It is one of the commonplaces of cityscape (the depiction of cities and their parts) that certain places and landmarks get far more attention then can be warranted by their actual use. Perhaps our best examples are the Space Needle and the Pike Place Market. The former is more a symbol than a restaurant and the latter is at least as much the “soul of the city” as it is a labyrinthine supermarket for fresh produce, dried flowers and Turkish pastries.
But this week’s scene is quite the opposite. From 1853, the year it was platted, to now very few photographers have been attracted to Main Street, especially to record a scene like this one that actually attends to the street as much as to the buildings beside it.
This comparison looks east on Main from First Avenue South. Except for their ornamented cornices that were pruned for safety following the earthquake of 1949, the Grand Central block on the left and the Marshall Building on the right have not changed much in the century (plus two or three years) that separates the two views. Fortunately they have been faithfully restored and/or maintained by Pioneer Square Historic District stewards like Ralph Anderson, Richard White and Jones and Jones. (The last is the landscape firm that since the late 1970s has both owned and worked in the Marshall.)
Further east on Main Street toward Occidental Avenue and beyond it a few more of the many brick structures rushed to completion following the Great Fire of 1889 survive. And a few have not. For instance, on the left both the two -story New Squire Block and the six story Lebanon Building, respectively at the northwest and northeast corners of Main and Occidental, were lost in the late 1950s when it was regularly proposed to raze most of the historic neighborhood for parking lots. Since 1972 the west half of this parking lot has been refurnish as Occidental Park. The park’s architects are the park’s neighbors Jones and Jones.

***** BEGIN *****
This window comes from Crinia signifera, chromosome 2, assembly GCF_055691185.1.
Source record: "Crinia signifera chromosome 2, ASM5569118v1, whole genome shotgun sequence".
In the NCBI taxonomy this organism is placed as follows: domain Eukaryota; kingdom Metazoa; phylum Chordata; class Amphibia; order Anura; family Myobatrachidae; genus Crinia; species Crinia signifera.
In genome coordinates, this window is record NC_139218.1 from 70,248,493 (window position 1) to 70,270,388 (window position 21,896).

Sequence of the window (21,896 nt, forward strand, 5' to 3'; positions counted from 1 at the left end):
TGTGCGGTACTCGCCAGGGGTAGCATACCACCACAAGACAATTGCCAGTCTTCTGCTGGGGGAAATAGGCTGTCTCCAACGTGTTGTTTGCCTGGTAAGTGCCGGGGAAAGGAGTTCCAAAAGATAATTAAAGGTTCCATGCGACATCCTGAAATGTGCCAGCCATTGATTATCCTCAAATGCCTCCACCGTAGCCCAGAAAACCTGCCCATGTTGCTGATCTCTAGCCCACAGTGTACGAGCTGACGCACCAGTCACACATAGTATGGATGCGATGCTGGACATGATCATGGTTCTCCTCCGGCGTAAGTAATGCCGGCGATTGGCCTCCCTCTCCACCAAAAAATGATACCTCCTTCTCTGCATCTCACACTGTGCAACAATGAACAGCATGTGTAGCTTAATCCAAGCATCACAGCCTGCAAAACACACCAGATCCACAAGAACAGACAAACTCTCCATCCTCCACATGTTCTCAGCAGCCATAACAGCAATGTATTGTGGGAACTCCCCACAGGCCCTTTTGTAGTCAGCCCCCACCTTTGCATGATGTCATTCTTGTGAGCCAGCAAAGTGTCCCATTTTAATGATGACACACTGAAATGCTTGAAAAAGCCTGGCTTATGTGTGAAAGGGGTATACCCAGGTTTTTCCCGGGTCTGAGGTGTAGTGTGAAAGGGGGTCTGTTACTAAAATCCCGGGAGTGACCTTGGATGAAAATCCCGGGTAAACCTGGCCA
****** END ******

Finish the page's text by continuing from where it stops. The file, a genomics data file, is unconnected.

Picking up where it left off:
Seven years ago (ca. 1998) the producers of Rose Red, a made-for-TV horror film, chose this block on Main Street to recreate a bustling Seattle Street Scene from 1900. Looking in the opposite direction (from Occidental) through this block the scene of a few seconds employed, of course, the waterfront trolley. It also did us the great pre-service of digitally eliminating the Alaskan Way Viaduct for an exhilaratingly open view to Elliott Bay.
(Aside from the excitement of its historical recreations, Rose Red as drama was a disappointment to most and dismal to a few. Sometime later – it took a while for it to appear on television – I did an essay for historylink exploring the film’s several locations and their conversions. The most elaborate was here on Main Street, although the point of view, as noted above, was looking west through Main’s intersection with Occidental Avenue. Of course, the filmmakers made good use of the waterfront trolley. Its use of Main Street and the intact qualities of Main’s siding architecture were the reasons the block was used and “restored” in Rose Red.)